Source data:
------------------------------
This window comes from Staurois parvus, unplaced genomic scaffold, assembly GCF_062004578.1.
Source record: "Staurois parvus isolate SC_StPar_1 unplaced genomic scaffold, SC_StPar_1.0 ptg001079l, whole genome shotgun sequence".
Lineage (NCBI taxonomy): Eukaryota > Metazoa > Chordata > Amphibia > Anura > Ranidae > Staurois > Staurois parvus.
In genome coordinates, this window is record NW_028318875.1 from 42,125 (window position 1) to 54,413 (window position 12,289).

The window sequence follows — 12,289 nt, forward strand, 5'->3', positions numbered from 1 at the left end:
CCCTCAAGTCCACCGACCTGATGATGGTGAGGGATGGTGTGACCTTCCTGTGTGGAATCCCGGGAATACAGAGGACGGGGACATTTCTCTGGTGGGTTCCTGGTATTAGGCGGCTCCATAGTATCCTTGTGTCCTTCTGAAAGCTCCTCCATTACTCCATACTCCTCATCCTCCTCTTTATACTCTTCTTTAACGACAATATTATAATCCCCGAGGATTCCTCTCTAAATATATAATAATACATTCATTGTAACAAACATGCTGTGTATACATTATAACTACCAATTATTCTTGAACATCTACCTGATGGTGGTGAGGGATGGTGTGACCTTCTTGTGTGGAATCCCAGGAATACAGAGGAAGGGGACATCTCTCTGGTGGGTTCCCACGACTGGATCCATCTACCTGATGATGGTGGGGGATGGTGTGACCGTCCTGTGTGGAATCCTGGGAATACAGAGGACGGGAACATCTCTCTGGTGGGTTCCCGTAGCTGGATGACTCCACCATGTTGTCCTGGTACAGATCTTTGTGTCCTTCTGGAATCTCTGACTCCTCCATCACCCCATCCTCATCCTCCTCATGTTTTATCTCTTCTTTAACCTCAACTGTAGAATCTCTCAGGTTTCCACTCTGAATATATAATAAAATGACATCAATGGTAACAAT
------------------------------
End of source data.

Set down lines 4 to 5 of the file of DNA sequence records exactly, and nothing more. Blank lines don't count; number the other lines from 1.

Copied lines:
In genome coordinates, this window is record NW_028318875.1 from 42,125 (window position 1) to 54,413 (window position 12,289).

The window sequence follows — 12,289 nt, forward strand, 5'->3', positions numbered from 1 at the left end: